Asean economic cooperation has been a tough goal mainly because Asean economies are not complementary, i.e., they compete with each other.
As Table 2 shows, of 15 major Asean export commodities, it is only in rice, coffee and palm/coconut oils that three to four Asean countries trade in. The rest of the export product lines have more than half of Asean countries engaging in trading activities.
All Asean economies trade in wood and wood products and in textiles/clothing while nine of the 10 countries are in beverages, machinery/equipment, and fish and fish products. Eight Asean countries are engaged in exporting chemicals, metal and metal products, travel goods/bags, and fruits/vegetables. Seven Asean economies export oil and oil products while six are in the trading of food and live animals.
Under the Afta Agreement of the Common Effective Preferential Tariff (CEPT), average intra-Asean tariffs have been reduced from 4.43 percent in 2000 to only 1.06 percent in 2010. It is estimated, however, that only 5 percent of intra-Asean trade utilizes CEPT due to:
Existence of nontariff barriers
High costs of applying for preferential rates
Minimal differences between CEPT and MFN (most favored nation) rates
High tariff countries’ reluctance to reduce revenues by promoting the CEPT, and
Lack of information on existence of CEPT
Looming over Asean are the vast inequalities associated with intra-Asean trade.
In 2012, Singapore, Malaysia, Thailand and Indonesia dominated regional trade with an 86.47-percent share. (See Table 3.) Singapore alone had 34.81 percent. The bottom six countries (Vietnam, Philippines, Burma, Brunei, Laos and Cambodia) had only a 13.53-percent share.
Historically, Malaysia and Singapore have controlled regional trade, taking in two-thirds of total intra-Asean trade in previous years.
Developments over the years have actually preempted and/or undermined collective efforts. Examples are the various bilateral agreements entered into by Asean member countries, such as between Singapore with Japan, Australia, New Zealand, Jordan, Panama, South Korea and the United States; Thailand with Australia, New Zealand, India and China; the Philippines with Japan; Malaysia with Japan; and, Indonesia with Japan.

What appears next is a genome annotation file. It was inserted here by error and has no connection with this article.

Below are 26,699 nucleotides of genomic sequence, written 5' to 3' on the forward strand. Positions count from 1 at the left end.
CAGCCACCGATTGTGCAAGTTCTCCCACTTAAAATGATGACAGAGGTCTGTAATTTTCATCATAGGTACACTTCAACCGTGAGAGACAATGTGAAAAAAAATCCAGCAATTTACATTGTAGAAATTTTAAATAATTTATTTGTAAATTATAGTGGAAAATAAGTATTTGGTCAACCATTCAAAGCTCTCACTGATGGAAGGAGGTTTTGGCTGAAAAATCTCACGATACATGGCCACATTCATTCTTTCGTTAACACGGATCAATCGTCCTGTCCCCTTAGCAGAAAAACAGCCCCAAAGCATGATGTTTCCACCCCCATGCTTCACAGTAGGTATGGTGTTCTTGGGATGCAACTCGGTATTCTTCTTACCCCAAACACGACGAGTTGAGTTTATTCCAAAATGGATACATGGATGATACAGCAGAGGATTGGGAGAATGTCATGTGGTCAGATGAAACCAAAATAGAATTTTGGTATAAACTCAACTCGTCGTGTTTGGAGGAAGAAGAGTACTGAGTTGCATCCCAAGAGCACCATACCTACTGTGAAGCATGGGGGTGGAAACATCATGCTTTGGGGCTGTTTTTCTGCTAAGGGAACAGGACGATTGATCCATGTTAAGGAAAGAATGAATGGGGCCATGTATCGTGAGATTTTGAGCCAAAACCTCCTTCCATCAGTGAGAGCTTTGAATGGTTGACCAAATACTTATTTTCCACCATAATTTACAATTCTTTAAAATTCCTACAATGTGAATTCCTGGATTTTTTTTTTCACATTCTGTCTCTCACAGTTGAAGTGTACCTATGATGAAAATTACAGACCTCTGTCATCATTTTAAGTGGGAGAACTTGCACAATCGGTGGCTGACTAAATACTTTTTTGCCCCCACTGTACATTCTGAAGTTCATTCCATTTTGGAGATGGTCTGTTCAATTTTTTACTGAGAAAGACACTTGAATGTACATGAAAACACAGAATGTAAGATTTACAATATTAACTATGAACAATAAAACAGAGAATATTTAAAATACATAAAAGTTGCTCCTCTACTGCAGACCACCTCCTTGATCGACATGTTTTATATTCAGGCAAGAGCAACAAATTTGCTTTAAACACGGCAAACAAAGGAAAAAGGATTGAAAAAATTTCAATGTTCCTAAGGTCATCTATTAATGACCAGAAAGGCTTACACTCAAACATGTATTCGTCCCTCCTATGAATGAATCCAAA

As a body, Asean has also been moving away from integration by developing organizational linkages with non-Asean countries.
These include: Asean+3 (Japan, China and South Korea), the 2004 Asean-China Free Trade Area, the 2005 East Asia Summit, the 2005 Asean-Korea Free Trade Area, the 2008 Asean-Japan Comprehensive Economic Partnership, the 2009 Asean-India Free Trade Area and the 2009 Asean-Australia-New Zealand Free Trade Area.
Currently being negotiated is an Asean-Hong Kong free trade agreement.
Also posing a challenge to Asean integration is China’s aggressive involvement in the Mekong subregion. As Geoffrey Wade, a fellow at National University of Singapore Asia Research Institute, pointed out, “heavy Chinese investments in dams, transportation routes, energy grids, trade bases and other infrastructure … weaken Asean and diminish its influence as a unified bloc.”
A specter haunting Asean’s path toward integration are the social inequalities within and between Asean countries. (See Table 4.)
Poverty levels remain critical. In the Philippines, Cambodia, Burma and Laos, more than one-fifth of the population lives below the poverty line. While Singapore, Brunei, Malaysia and Thailand have zero or single-digit poverty indices, the remaining six continue to endure double-digit poverty levels.
Former Socioeconomic Planning Secretary Cielito Habito noted that “in 1970, of the five founders, the average income of the richest member country, Singapore, was 11 times that of the poorest, Indonesia; in 1990, this ratio was now 19 times; in 2000, 29 times.
In 2010, the gap narrowed to 14 times” but still worse than in 1990. He adds that “in 1990, of the 10 members, the richest, Brunei, was 201 times richer than the poorest, Burma. By 2000, Singapore, the richest, had 129 times Burma’s average income. The gap narrowed to 62 times in 2010, but was still worse than in 1970.”
Conflicting national strategies, similar export product lines, social and economic inequalities within and between Asean societies, and moves away from integration pose serious obstacles to realizing the AEC and reflect the absence of a distinct and unifying regional identity. Habito’s words are ominous.
After more than four decades of conscious efforts for greater integration of their economies, the five original Asean members—Indonesia, Philippines, Malaysia, Singapore and Thailand—find their economies no closer to each other than they were when they first formally got together in 1967.
Finally, as the Economist observed, “Given the diversity of its 10-member economies, there is little that ties (Asean) together naturally.”
(Eduardo Climaco Tadem Ph.D., is professor of Asian Studies and editor in chief, Asian Studies [Journal of Critical Perspectives on Asia] at the University of the Philippines Diliman.)
Note: Poverty for 2011, Gini index and income share as of 2007-2008
Sources: International Monetary Fund, Association of Southeast Asian Nations, Asian Development Bank and Economic Intelligence Unit